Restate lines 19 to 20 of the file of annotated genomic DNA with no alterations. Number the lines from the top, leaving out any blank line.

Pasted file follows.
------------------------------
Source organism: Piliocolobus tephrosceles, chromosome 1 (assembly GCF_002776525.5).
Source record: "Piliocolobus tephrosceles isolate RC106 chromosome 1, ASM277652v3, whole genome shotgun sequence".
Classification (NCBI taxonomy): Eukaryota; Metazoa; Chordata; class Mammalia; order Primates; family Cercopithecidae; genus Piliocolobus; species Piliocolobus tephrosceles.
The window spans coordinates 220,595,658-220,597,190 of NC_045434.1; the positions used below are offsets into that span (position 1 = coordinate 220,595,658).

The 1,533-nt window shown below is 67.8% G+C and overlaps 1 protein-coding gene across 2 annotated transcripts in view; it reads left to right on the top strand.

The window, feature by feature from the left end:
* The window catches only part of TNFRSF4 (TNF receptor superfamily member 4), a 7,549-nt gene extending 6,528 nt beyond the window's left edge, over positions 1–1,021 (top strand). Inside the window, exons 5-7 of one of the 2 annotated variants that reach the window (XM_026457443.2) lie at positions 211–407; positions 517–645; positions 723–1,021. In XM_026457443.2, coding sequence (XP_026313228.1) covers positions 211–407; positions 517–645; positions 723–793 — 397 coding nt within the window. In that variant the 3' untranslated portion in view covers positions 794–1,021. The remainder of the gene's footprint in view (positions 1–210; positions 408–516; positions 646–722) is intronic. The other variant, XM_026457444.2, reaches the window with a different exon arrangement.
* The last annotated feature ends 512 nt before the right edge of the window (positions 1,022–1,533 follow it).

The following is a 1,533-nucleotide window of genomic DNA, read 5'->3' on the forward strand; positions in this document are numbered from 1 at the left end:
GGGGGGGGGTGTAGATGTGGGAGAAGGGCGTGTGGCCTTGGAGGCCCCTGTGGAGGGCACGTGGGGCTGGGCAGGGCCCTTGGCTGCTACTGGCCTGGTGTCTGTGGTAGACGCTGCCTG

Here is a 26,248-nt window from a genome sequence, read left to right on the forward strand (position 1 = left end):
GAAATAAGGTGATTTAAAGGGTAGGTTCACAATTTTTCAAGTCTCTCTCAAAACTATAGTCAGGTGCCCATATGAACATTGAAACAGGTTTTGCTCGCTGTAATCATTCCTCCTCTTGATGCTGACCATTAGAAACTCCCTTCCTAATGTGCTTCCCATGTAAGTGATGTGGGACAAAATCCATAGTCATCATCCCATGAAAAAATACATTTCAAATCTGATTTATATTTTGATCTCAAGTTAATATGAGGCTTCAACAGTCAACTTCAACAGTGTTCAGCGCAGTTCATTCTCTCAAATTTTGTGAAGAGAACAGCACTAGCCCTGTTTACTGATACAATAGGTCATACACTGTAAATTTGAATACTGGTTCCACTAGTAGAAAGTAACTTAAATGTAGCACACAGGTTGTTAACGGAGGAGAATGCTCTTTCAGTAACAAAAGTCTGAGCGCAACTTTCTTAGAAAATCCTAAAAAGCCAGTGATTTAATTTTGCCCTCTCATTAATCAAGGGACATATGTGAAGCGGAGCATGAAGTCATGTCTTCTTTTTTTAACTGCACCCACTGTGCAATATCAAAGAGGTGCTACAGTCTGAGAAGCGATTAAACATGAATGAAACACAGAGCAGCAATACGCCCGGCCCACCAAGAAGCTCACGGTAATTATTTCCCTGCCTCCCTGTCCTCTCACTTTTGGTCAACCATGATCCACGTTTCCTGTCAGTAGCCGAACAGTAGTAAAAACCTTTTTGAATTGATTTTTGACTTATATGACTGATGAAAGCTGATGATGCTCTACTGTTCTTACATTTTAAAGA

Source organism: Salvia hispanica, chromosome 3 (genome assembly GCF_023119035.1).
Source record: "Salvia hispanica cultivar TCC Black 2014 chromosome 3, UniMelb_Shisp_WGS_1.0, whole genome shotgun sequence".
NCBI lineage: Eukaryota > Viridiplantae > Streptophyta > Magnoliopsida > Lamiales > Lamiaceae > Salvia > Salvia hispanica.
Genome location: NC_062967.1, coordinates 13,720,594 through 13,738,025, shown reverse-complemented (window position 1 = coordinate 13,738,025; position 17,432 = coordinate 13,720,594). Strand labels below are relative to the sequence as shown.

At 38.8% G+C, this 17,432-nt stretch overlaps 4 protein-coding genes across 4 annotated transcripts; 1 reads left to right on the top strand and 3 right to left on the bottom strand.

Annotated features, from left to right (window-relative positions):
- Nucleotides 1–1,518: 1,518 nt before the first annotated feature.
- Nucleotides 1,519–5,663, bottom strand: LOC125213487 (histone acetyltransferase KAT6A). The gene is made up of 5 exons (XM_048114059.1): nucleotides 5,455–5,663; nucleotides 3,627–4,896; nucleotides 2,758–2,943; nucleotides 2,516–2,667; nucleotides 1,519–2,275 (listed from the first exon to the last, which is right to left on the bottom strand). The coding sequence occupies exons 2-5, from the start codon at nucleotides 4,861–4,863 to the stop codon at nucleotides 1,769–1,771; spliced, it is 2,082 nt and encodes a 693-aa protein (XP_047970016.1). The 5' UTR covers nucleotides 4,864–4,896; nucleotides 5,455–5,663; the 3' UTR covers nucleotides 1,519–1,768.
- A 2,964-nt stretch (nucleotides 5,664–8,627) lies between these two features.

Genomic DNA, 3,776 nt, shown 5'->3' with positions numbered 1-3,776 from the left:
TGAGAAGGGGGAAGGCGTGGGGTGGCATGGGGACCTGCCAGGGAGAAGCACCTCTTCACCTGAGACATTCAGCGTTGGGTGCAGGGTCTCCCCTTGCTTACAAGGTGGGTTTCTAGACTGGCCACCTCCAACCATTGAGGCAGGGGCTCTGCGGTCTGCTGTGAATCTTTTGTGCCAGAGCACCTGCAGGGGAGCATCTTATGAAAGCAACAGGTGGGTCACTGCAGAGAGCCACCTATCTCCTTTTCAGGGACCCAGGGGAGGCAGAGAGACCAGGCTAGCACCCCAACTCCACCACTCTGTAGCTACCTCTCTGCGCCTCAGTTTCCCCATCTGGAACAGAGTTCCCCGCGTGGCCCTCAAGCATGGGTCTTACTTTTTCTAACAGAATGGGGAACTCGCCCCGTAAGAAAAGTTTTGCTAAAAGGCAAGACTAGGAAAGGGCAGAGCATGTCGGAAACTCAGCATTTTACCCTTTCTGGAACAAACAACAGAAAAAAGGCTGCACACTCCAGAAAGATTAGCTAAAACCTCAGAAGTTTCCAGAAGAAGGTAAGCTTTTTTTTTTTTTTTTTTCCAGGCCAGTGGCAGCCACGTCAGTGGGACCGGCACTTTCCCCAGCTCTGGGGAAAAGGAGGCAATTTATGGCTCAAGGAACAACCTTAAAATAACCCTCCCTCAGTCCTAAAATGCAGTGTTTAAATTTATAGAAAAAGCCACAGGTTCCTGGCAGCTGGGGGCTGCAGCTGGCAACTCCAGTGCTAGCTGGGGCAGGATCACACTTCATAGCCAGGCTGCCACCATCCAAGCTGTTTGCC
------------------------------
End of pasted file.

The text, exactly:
- Nucleotides 1–1,518: 1,518 nt before the first annotated feature.
- Nucleotides 1,519–5,663, bottom strand: LOC125213487 (histone acetyltransferase KAT6A). The gene is made up of 5 exons (XM_048114059.1): nucleotides 5,455–5,663; nucleotides 3,627–4,896; nucleotides 2,758–2,943; nucleotides 2,516–2,667; nucleotides 1,519–2,275 (listed from the first exon to the last, which is right to left on the bottom strand). The coding sequence occupies exons 2-5, from the start codon at nucleotides 4,861–4,863 to the stop codon at nucleotides 1,769–1,771; spliced, it is 2,082 nt and encodes a 693-aa protein (XP_047970016.1). The 5' UTR covers nucleotides 4,864–4,896; nucleotides 5,455–5,663; the 3' UTR covers nucleotides 1,519–1,768.